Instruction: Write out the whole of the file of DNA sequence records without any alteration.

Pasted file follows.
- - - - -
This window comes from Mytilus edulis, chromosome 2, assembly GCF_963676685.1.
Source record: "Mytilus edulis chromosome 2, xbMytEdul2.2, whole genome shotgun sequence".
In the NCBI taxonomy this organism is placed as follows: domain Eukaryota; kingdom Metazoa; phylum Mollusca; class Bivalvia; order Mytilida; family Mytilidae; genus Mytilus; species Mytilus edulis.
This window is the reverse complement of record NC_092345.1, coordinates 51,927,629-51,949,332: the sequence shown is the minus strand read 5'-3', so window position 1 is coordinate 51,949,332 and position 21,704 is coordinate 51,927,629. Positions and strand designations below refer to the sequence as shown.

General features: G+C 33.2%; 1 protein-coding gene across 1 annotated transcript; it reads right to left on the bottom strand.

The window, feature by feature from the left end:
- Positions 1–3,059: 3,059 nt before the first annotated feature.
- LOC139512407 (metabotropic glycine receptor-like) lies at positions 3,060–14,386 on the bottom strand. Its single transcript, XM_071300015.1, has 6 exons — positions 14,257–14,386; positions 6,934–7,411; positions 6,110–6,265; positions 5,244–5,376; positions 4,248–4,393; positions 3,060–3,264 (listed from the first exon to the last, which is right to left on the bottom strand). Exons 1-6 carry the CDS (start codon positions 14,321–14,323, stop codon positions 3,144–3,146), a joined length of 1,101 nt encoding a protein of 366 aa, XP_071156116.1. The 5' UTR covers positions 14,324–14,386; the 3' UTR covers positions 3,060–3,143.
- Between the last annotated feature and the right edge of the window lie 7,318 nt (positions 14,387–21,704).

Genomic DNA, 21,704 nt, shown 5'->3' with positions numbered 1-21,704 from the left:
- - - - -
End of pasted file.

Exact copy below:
This window comes from Mytilus edulis, chromosome 2, assembly GCF_963676685.1.
Source record: "Mytilus edulis chromosome 2, xbMytEdul2.2, whole genome shotgun sequence".
In the NCBI taxonomy this organism is placed as follows: domain Eukaryota; kingdom Metazoa; phylum Mollusca; class Bivalvia; order Mytilida; family Mytilidae; genus Mytilus; species Mytilus edulis.
This window is the reverse complement of record NC_092345.1, coordinates 51,927,629-51,949,332: the sequence shown is the minus strand read 5'-3', so window position 1 is coordinate 51,949,332 and position 21,704 is coordinate 51,927,629. Positions and strand designations below refer to the sequence as shown.

General features: G+C 33.2%; 1 protein-coding gene across 1 annotated transcript; it reads right to left on the bottom strand.

The window, feature by feature from the left end:
- Positions 1–3,059: 3,059 nt before the first annotated feature.
- LOC139512407 (metabotropic glycine receptor-like) lies at positions 3,060–14,386 on the bottom strand. Its single transcript, XM_071300015.1, has 6 exons — positions 14,257–14,386; positions 6,934–7,411; positions 6,110–6,265; positions 5,244–5,376; positions 4,248–4,393; positions 3,060–3,264 (listed from the first exon to the last, which is right to left on the bottom strand). Exons 1-6 carry the CDS (start codon positions 14,321–14,323, stop codon positions 3,144–3,146), a joined length of 1,101 nt encoding a protein of 366 aa, XP_071156116.1. The 5' UTR covers positions 14,324–14,386; the 3' UTR covers positions 3,060–3,143.
- Between the last annotated feature and the right edge of the window lie 7,318 nt (positions 14,387–21,704).

Genomic DNA, 21,704 nt, shown 5'->3' with positions numbered 1-21,704 from the left: